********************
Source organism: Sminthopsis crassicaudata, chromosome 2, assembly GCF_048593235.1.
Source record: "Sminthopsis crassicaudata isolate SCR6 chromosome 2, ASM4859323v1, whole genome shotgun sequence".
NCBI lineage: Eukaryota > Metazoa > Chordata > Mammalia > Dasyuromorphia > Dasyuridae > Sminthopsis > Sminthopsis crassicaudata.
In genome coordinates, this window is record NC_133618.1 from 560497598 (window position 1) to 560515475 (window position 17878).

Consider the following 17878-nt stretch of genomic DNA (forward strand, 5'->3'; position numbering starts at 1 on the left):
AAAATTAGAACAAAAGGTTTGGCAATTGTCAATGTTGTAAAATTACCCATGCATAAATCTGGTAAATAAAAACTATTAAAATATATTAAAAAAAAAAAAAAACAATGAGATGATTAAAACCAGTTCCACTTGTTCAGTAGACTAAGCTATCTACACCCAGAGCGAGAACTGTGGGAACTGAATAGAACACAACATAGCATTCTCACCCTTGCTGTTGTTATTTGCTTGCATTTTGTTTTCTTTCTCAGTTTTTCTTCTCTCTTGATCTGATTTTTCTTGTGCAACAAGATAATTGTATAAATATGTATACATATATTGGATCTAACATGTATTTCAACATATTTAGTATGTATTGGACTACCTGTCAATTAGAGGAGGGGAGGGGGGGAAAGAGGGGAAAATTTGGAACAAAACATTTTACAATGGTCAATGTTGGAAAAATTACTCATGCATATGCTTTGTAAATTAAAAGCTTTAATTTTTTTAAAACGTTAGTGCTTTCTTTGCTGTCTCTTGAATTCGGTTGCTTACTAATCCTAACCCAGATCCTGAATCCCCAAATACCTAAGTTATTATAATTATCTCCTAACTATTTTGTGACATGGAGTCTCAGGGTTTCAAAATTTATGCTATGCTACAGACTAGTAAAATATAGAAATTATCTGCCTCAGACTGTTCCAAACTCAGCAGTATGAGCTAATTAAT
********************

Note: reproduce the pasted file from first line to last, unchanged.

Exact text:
Source organism: Sminthopsis crassicaudata, chromosome 2, assembly GCF_048593235.1.
Source record: "Sminthopsis crassicaudata isolate SCR6 chromosome 2, ASM4859323v1, whole genome shotgun sequence".
NCBI lineage: Eukaryota > Metazoa > Chordata > Mammalia > Dasyuromorphia > Dasyuridae > Sminthopsis > Sminthopsis crassicaudata.
In genome coordinates, this window is record NC_133618.1 from 560497598 (window position 1) to 560515475 (window position 17878).

Consider the following 17878-nt stretch of genomic DNA (forward strand, 5'->3'; position numbering starts at 1 on the left):
AAAATTAGAACAAAAGGTTTGGCAATTGTCAATGTTGTAAAATTACCCATGCATAAATCTGGTAAATAAAAACTATTAAAATATATTAAAAAAAAAAAAAAACAATGAGATGATTAAAACCAGTTCCACTTGTTCAGTAGACTAAGCTATCTACACCCAGAGCGAGAACTGTGGGAACTGAATAGAACACAACATAGCATTCTCACCCTTGCTGTTGTTATTTGCTTGCATTTTGTTTTCTTTCTCAGTTTTTCTTCTCTCTTGATCTGATTTTTCTTGTGCAACAAGATAATTGTATAAATATGTATACATATATTGGATCTAACATGTATTTCAACATATTTAGTATGTATTGGACTACCTGTCAATTAGAGGAGGGGAGGGGGGGAAAGAGGGGAAAATTTGGAACAAAACATTTTACAATGGTCAATGTTGGAAAAATTACTCATGCATATGCTTTGTAAATTAAAAGCTTTAATTTTTTTAAAACGTTAGTGCTTTCTTTGCTGTCTCTTGAATTCGGTTGCTTACTAATCCTAACCCAGATCCTGAATCCCCAAATACCTAAGTTATTATAATTATCTCCTAACTATTTTGTGACATGGAGTCTCAGGGTTTCAAAATTTATGCTATGCTACAGACTAGTAAAATATAGAAATTATCTGCCTCAGACTGTTCCAAACTCAGCAGTATGAGCTAATTAAT